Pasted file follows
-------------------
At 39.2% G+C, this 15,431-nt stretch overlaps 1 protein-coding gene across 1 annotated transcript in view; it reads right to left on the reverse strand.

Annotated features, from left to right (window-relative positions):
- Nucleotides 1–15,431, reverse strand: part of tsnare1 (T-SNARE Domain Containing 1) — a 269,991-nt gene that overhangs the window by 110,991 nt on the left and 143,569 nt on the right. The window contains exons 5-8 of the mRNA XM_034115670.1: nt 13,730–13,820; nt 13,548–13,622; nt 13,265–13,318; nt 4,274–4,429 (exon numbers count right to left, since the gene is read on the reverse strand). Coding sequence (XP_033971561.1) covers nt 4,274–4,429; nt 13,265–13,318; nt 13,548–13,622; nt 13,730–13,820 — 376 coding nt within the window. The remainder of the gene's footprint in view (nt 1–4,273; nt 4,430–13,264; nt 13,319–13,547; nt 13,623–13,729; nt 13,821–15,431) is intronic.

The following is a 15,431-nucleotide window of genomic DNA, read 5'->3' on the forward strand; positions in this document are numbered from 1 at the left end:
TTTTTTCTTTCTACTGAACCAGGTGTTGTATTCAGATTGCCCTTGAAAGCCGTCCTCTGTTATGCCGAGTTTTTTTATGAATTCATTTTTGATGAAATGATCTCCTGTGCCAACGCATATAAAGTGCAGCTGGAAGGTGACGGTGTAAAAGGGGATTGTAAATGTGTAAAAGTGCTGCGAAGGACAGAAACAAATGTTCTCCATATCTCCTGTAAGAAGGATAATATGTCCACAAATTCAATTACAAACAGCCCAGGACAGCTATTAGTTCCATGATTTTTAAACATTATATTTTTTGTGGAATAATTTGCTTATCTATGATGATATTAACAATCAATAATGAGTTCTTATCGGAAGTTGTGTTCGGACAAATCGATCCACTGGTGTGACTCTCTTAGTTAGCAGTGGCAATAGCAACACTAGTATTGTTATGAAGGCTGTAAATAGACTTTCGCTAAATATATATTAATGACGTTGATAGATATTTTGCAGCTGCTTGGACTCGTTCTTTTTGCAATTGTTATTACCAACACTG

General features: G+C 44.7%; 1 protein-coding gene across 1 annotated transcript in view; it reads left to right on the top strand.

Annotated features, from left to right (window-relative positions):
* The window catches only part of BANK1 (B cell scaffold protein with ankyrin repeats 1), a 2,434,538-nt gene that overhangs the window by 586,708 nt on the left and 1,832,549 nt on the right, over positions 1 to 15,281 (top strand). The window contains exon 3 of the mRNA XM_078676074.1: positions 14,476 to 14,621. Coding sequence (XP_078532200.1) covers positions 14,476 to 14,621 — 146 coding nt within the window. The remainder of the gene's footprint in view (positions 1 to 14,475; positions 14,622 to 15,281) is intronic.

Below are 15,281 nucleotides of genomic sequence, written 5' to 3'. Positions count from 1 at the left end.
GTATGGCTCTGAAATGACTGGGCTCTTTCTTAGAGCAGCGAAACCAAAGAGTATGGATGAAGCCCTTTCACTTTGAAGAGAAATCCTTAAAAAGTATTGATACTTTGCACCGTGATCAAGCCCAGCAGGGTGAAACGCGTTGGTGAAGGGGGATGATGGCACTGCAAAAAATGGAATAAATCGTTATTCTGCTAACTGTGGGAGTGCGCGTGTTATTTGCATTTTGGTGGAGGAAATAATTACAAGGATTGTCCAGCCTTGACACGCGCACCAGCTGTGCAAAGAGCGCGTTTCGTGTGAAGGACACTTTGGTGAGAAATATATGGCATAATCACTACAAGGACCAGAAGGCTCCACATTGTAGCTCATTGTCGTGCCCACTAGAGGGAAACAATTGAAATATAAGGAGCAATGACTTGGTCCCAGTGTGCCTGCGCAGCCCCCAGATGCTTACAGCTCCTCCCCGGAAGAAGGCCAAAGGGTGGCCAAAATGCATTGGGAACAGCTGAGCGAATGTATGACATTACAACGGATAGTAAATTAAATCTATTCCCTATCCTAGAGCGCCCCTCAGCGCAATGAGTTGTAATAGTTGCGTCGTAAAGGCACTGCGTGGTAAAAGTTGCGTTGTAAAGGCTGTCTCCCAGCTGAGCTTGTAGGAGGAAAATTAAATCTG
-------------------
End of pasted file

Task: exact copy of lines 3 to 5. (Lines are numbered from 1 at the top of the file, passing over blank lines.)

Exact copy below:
- Nucleotides 1–15,431, reverse strand: part of tsnare1 (T-SNARE Domain Containing 1) — a 269,991-nt gene that overhangs the window by 110,991 nt on the left and 143,569 nt on the right. The window contains exons 5-8 of the mRNA XM_034115670.1: nt 13,730–13,820; nt 13,548–13,622; nt 13,265–13,318; nt 4,274–4,429 (exon numbers count right to left, since the gene is read on the reverse strand). Coding sequence (XP_033971561.1) covers nt 4,274–4,429; nt 13,265–13,318; nt 13,548–13,622; nt 13,730–13,820 — 376 coding nt within the window. The remainder of the gene's footprint in view (nt 1–4,273; nt 4,430–13,264; nt 13,319–13,547; nt 13,623–13,729; nt 13,821–15,431) is intronic.

The following is a 15,431-nucleotide window of genomic DNA, read 5'->3' on the forward strand; positions in this document are numbered from 1 at the left end:
TTTTTTCTTTCTACTGAACCAGGTGTTGTATTCAGATTGCCCTTGAAAGCCGTCCTCTGTTATGCCGAGTTTTTTTATGAATTCATTTTTGATGAAATGATCTCCTGTGCCAACGCATATAAAGTGCAGCTGGAAGGTGACGGTGTAAAAGGGGATTGTAAATGTGTAAAAGTGCTGCGAAGGACAGAAACAAATGTTCTCCATATCTCCTGTAAGAAGGATAATATGTCCACAAATTCAATTACAAACAGCCCAGGACAGCTATTAGTTCCATGATTTTTAAACATTATATTTTTTGTGGAATAATTTGCTTATCTATGATGATATTAACAATCAATAATGAGTTCTTATCGGAAGTTGTGTTCGGACAAATCGATCCACTGGTGTGACTCTCTTAGTTAGCAGTGGCAATAGCAACACTAGTATTGTTATGAAGGCTGTAAATAGACTTTCGCTAAATATATATTAATGACGTTGATAGATATTTTGCAGCTGCTTGGACTCGTTCTTTTTGCAATTGTTATTACCAACACTG